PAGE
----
FIRST-PERSON: Death stalks the innocent

by R. Albert Mohler Jr., posted Monday, October 20, 2003 (16 years ago)

LOUISVILLE, Ky. (BP)--The case of Terri Schiavo is proof positive that the culture of death is gaining new ground. Unless her feeding tube is restored, she will starve to death or die of dehydration within the next 10 to 14 days.

Writing in the National Review, bioethicist Wesley J. Smith described the dilemma: "Thirty-nine year old Terri Schiavo may not live to see her 40th birthday. She is not terminally ill. She is not engaged in inherently dangerous activities. She is not on Death Row." So, why is she about to die?

This sad story begins in 1990, when Terri suffered a heart failure at her home in St. Petersburg, Fla., and this led to a massive loss of oxygen to her brain. This oxygen deprivation led to severe brain damage, and she has been listed as suffering in a "persistent vegetative state" for several years.

Of course, the story is far more complicated than this. Immediately after her collapse, her husband, Michael Schiavo, cared for her and promised to be faithful to his marriage vows: "I believe in the vows I took with my wife, through sickness, in health, for richer or poor. I married my wife because I love her and I want to spend the rest of my life with her. I am going to do that."

Then again, maybe not. According to press reports, Schiavo now has a girlfriend and wants to remarry. Wesley J. Smith documents the salient points of Terri Schiavo's case: Michael Schiavo had filed a medical malpractice lawsuit in which he claimed to be committed to care for Terri for the rest of her life. He also pledged to use the funds to provide support for Terri's treatment. A jury awarded Michael $1.3 million in the malpractice case, designating $750,000 for this advanced care. According to Smith, the funds were not used for this purpose. Instead, Michael Schiavo, as his wife's legal guardian, ordered a "do-not-resuscitate" order placed on Terri's medical chart. He has denied other forms of medical treatment -- even medication for infections.

Wesley J. Smith is one of the nation's prominent bio-medical ethicists. His interest in this case has everything to do with the sanctity of human life. That cannot be said for Michael Schiavo, who upon Terri's death, would receive full control of her assets and trust fund.

Michael is now engaged to be married and is living with his girlfriend, they already have one child and report that another is on the way. Plans for marriage are soon to follow Terri Schiavo's death.

As Smith comments: "Despite the clear financial and personal conflicts of interest, Judge [George W.] Greer repeatedly sides with Michael and against Terri's father, mother, and siblings, who want to care for her for the rest of her life. This means that the man who might benefit financially from his wife's death and who has clear personal reasons for wanting Terri to die continues to have almost sole say over how she is treated and cared for -- or denied care -- on a daily basis." In spite of all of this, Judge Greer, of the Sixth Judicial Circuit in Clearwater, Fla., ordered medical personnel to remove Terri's feeding tube until her death.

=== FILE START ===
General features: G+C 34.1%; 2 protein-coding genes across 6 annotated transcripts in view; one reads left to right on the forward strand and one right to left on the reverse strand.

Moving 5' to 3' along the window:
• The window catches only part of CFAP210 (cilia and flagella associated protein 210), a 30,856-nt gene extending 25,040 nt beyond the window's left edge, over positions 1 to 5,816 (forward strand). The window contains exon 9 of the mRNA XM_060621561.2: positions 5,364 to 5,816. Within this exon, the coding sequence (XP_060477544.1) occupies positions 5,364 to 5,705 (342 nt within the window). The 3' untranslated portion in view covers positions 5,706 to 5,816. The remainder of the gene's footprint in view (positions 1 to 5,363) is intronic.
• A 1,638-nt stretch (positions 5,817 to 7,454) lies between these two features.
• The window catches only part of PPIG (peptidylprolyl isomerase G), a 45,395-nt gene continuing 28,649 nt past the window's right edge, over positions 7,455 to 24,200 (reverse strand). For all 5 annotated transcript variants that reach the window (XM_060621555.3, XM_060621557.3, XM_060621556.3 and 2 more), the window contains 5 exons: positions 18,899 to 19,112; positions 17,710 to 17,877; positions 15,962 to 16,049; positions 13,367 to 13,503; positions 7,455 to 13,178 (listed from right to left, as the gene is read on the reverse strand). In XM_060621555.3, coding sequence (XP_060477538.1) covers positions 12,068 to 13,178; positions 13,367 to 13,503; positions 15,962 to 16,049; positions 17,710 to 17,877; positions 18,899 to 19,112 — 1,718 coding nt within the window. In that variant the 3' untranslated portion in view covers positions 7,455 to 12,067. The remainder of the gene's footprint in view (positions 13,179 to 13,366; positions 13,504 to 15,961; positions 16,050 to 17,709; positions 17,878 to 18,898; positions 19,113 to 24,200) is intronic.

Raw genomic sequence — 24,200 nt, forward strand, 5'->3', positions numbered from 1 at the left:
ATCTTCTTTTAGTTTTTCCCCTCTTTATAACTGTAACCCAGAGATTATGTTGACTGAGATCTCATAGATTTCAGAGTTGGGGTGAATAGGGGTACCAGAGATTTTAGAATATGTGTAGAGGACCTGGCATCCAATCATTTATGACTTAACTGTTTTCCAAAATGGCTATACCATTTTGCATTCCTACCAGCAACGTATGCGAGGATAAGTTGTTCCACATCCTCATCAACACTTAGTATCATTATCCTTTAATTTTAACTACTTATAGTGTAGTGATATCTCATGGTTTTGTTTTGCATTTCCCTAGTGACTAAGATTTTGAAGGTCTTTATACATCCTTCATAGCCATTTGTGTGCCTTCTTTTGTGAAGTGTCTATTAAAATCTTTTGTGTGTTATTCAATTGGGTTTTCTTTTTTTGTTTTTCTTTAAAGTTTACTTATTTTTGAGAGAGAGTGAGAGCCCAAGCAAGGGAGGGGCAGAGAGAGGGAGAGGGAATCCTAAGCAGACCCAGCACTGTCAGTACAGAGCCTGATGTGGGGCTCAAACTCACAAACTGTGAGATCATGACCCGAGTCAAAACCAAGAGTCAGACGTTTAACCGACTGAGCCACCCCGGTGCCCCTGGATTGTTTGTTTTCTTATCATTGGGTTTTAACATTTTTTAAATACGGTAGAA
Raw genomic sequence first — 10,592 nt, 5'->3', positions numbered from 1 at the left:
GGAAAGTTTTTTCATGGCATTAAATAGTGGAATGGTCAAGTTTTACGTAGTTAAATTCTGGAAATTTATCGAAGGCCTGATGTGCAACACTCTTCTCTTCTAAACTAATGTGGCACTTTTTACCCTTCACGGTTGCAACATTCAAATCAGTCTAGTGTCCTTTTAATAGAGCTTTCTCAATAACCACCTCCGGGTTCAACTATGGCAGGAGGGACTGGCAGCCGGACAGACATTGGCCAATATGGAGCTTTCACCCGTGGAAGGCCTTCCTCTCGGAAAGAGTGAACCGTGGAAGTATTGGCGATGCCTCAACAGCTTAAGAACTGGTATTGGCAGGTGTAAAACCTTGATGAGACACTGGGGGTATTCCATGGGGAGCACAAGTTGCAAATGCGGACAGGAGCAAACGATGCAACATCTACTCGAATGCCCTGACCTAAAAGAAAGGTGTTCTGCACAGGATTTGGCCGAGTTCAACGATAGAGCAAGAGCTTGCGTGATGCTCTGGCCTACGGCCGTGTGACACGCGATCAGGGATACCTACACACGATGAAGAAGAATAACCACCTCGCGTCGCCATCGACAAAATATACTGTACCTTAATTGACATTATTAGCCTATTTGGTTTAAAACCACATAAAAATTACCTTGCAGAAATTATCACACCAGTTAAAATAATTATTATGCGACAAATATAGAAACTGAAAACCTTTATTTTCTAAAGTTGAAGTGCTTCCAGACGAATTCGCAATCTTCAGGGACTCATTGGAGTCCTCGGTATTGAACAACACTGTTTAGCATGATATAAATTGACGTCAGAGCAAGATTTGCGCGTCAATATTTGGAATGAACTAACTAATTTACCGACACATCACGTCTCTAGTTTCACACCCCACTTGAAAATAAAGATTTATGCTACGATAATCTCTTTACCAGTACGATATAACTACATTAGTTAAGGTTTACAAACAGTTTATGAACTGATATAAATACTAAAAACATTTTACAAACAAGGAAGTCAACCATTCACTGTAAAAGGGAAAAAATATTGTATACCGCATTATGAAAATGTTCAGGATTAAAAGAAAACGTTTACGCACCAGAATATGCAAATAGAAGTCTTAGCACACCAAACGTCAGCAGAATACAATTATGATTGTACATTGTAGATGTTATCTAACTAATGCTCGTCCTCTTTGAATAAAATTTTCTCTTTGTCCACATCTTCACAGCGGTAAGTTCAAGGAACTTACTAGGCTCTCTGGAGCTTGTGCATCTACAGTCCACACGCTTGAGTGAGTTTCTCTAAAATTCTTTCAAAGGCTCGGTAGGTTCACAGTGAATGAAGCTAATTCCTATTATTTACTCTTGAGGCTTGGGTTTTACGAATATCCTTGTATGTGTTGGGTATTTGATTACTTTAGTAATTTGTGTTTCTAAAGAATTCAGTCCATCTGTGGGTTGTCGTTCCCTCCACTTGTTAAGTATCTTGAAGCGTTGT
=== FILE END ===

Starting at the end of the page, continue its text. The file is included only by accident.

Keep in mind that Terri's mother and father want to assume full responsibility for her, to care for her themselves and to take care of all that she will need, if only her husband will allow her to live. Mary and Bob Schindler have been fighting for years to keep their daughter alive. Speaking of their son-in-law, Bob Schindler said this: "He is going to live with this a lot longer than we will. That is his conscience, and his girlfriend's conscience."

There is more than adequate reason to doubt the diagnosis that Terri is in a persistent vegetative state [PVS] at all. Legal documents filed by nurses who have cared for Terri report that she has responded, spoken and even swallowed food. Videotapes of Terri posted on the Schindlers' website show her responding to requests, opening and closing her eyes upon demand, and smiling. The videos can bee seen by visiting www.terrisfight.org.

Furthermore, Dr. William Hammesfahr, recognized as an expert in cases of PVS, testified that Terri is not really in a persistent vegetative state. Dr. Hammesfahr also has stated his belief that Terri's situation can improve through treatment.

As Smith explains, "If Michael Schiavo dehydrated a horse, he could go to jail. But getting a judge to order medical personnel to do the same thing to a human being is perfectly legal."

James A. Smith Sr., editor of the Florida Baptist Witness, reports that Michael Schiavo's attorney, George Felos, is "a noted euthanasia advocate." It is only fitting that Michael Schiavo's attorney should be the legal equivalent of Dr. Jack Kevorkian -- the famous Dr. Death now serving time in a Michigan prison.

The euthanasia movement is fast gaining ground. The Terri Schiavo case is absolute proof that what has been styled as "voluntary" euthanasia is now turning into involuntary euthanasia.

This tragic case reveals severe problems with our courts and prevailing laws. Death by starvation and dehydration is a form of cruelty we would not accept in the case of animals. How can the people of Florida allow Terri Schiavo to be treated with less dignity than an animal in the state shelter? The culture of death is about to claim a new victory.


R. Albert Mohler Jr. is president of Southern Baptist Theological Seminary. This column is adapted from his weblog at Crosswalk.com.

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